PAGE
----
John Ogilby

Artist's Biography

De Stadt St. Martin (St. Martin).

Copper plate engraving, 1671
10 3/4 x 13 7/8" (273 x 353 mm) plus wide margins.
Good condition. Black & white.
LOCATION: New York City

Inventory Number: 33440
Price: $850.00
Publisher : Published by Ogilby, White Fryers, London.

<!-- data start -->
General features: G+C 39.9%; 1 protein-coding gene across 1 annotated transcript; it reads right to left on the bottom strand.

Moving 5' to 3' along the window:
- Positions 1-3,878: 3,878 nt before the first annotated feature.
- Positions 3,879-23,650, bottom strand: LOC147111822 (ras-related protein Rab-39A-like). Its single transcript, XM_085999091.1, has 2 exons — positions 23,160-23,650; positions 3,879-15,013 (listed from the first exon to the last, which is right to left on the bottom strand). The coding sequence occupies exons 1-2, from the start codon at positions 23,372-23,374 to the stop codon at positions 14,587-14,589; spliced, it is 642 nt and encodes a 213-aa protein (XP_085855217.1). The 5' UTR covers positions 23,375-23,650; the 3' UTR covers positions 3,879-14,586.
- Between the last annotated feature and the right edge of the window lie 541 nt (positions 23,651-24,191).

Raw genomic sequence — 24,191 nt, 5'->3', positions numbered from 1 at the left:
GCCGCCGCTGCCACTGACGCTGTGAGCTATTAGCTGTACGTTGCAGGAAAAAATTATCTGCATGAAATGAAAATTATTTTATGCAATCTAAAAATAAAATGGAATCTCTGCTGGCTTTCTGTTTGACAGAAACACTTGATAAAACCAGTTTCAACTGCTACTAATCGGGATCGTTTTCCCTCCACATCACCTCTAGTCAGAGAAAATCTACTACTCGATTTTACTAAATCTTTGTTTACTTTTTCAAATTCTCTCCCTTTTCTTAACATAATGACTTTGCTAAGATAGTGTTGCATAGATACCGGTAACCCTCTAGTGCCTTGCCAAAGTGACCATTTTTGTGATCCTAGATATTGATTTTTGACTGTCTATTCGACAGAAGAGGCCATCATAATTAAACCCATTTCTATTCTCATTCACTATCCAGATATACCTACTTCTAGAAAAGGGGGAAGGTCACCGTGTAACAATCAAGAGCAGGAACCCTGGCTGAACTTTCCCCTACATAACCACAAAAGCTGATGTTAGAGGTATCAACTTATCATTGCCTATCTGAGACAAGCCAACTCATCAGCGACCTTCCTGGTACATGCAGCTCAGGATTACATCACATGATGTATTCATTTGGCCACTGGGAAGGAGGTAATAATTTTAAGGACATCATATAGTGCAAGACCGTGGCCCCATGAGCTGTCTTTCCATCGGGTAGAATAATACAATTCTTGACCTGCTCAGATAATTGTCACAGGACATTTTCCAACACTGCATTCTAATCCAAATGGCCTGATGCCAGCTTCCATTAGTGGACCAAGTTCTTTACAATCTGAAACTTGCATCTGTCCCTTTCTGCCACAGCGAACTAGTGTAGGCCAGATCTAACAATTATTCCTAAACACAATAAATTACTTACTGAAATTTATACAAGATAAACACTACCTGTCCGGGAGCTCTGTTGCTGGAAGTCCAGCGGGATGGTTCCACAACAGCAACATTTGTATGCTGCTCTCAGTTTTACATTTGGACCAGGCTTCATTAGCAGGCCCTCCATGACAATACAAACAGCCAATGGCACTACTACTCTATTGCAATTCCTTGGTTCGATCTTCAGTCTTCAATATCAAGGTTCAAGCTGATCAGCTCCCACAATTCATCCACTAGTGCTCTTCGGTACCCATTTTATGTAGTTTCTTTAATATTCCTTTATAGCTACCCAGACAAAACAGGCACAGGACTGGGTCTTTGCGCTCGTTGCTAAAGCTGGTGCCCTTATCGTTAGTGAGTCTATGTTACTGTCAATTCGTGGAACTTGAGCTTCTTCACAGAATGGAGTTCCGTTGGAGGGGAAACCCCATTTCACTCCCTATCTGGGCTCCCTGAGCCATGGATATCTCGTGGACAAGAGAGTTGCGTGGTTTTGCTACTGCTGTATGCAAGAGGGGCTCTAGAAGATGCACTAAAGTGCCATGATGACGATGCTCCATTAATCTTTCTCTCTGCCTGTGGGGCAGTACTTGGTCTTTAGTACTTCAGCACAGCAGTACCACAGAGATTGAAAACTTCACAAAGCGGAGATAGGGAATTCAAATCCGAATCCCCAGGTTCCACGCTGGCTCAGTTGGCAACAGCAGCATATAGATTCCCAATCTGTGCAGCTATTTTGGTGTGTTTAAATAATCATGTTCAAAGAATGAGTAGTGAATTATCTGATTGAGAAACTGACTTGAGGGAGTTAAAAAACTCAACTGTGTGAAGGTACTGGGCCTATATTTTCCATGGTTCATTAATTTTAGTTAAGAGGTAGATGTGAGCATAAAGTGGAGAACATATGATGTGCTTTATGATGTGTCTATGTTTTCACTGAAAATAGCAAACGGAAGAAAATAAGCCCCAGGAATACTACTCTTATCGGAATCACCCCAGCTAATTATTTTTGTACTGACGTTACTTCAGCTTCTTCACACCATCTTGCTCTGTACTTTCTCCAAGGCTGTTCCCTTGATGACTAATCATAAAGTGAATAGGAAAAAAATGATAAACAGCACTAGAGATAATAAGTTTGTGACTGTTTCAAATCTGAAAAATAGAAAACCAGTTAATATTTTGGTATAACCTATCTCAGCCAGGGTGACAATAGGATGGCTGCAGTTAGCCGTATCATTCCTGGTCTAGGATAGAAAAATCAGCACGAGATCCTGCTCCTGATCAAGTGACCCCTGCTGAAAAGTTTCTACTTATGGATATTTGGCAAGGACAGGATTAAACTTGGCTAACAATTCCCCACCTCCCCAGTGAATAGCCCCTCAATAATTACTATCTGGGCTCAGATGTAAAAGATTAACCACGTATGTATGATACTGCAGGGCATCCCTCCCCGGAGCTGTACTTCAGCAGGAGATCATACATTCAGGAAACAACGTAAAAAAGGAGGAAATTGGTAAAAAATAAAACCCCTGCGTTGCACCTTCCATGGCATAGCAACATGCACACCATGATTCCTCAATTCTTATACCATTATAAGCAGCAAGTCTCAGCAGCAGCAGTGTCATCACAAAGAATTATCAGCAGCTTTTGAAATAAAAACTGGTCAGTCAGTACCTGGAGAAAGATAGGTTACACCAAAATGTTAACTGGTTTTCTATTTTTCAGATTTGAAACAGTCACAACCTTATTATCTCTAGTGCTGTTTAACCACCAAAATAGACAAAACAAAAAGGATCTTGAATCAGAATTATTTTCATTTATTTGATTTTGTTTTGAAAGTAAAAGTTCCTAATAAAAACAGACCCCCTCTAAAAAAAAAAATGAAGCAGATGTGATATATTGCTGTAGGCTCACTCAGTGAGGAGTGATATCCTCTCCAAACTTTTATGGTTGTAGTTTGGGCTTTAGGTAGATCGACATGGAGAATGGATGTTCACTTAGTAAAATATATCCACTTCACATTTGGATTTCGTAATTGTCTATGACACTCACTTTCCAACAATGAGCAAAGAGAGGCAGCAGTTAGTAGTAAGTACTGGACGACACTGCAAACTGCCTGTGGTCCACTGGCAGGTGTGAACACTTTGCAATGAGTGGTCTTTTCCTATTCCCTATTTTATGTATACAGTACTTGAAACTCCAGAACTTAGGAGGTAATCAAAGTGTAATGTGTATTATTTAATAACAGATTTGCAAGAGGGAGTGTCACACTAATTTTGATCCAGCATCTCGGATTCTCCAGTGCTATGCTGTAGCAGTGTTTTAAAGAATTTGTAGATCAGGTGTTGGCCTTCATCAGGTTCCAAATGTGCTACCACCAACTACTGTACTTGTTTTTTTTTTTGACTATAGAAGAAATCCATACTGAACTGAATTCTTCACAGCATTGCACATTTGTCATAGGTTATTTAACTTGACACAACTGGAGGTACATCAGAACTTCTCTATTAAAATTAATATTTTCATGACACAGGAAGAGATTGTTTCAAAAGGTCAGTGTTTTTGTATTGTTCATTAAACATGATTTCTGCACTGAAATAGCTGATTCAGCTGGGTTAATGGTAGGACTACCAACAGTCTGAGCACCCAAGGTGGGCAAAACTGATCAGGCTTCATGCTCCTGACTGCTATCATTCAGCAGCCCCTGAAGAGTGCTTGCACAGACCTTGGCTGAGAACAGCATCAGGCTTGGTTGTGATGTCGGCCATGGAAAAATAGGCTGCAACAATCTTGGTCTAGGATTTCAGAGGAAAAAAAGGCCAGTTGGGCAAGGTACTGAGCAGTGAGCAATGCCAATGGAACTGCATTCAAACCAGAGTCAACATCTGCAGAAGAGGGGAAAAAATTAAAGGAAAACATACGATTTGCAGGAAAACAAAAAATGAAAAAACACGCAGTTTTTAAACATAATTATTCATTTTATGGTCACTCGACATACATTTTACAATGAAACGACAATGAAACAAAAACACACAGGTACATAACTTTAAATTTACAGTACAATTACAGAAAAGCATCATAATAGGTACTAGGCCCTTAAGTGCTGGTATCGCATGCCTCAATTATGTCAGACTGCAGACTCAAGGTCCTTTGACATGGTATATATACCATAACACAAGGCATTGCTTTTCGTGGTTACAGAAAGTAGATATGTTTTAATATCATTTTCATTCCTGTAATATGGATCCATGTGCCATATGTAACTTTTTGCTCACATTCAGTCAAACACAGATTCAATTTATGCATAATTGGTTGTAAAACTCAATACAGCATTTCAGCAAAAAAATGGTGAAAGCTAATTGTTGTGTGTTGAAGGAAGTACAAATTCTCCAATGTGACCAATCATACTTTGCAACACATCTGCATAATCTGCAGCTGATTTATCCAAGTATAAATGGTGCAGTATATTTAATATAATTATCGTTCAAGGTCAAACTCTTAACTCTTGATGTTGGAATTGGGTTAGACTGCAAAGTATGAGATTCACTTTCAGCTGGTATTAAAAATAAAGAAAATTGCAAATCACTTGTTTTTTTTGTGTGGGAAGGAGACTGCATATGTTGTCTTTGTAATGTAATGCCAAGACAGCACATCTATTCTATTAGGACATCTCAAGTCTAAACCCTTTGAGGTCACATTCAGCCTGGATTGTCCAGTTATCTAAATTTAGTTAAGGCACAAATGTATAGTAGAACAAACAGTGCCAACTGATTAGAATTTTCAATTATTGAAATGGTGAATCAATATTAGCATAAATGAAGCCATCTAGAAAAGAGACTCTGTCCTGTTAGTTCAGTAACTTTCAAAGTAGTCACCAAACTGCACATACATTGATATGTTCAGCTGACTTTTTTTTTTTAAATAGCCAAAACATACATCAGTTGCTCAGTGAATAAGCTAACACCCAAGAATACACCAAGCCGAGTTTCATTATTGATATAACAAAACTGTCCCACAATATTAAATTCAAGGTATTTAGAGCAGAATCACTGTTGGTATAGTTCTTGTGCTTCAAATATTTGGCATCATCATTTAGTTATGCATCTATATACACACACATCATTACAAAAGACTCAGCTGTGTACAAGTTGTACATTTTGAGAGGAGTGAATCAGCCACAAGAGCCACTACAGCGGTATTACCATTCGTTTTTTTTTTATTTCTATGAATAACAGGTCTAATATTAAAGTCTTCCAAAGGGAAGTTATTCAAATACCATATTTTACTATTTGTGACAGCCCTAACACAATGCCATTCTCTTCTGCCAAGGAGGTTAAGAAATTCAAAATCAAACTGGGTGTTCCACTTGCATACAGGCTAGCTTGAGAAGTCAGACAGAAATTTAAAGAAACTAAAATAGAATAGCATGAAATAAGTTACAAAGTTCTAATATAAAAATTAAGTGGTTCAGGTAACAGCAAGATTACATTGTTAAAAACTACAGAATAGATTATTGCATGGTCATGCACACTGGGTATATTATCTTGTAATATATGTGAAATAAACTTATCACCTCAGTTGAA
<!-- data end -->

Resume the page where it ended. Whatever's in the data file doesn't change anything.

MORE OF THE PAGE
Ogilby’s view depicts a well-fortified town and a thriving port on the island of St. Martin. Like most other Caribbean islands, St. Martin was first inhabited by a succession of native Indian groups, most notably the Arawak and Carib tribes from South America, before European exploration began in the 15th century. Christopher Columbus was the first European to set eyes on St. Martin during his second voyage in 1493. Naming the island after the feast day of St. Martin, Columbus claimed St. Martin for Spain, but never established a settlement there. Initially, Spain took little interest in the new territory, leaving the island to be occupied by the Dutch who used it as an outpost between its colonies in Brazil and New York. It was also at this time that a small band of French families set up a colony on St. Martin, beginning what would become a centuries-long history of peaceful coexistence between the two cultures. It was only when the Spanish realized that the Dutch were successfully mining salt in St. Martin, that they exerted their claim on the island and expelled the Dutch. Over the course of the seventeenth century, Dutch and French forces made several attempts to reclaim St. Martin. They finally realized success in 1648 when they signed a treaty splitting St. Martin between the two powers. Because of its superior navy, France received 21 square miles of territory, while the Netherlands took charge of the remaining 16 square miles. St. Martin was a favorite haunt for pirates who plagued the Caribbean seas in search of rich trade ships on their way back to Europe. Perhaps in reference to the pirate skirmishes, which plagued the town, Ogilby has chosen to depict a sea battle in the foreground of the image. This map appeared in John Ogilby’s seminal atlas "America: Being the Latest, and Most Accurate Description of the New World," published in London in 1671. Ogilby’s work is an English translation of Arnoldus Montanus’ "Die Nieuwe en onbekende Weereld. . . ," which was produced in Amsterdam earlier the same year. Considered the first encyclopedias of the Americas, both texts are richly illustrated with maps, views, and portraits. With little exception, Ogilby’s work is a direct copy of Montanus’ atlas. Ogilby did expand his atlas by adding fresh material on the English colonies. Illustrated with over 122 magnificent engravings, Ogilby’s America was the most accurate compendium available of the New World. Maps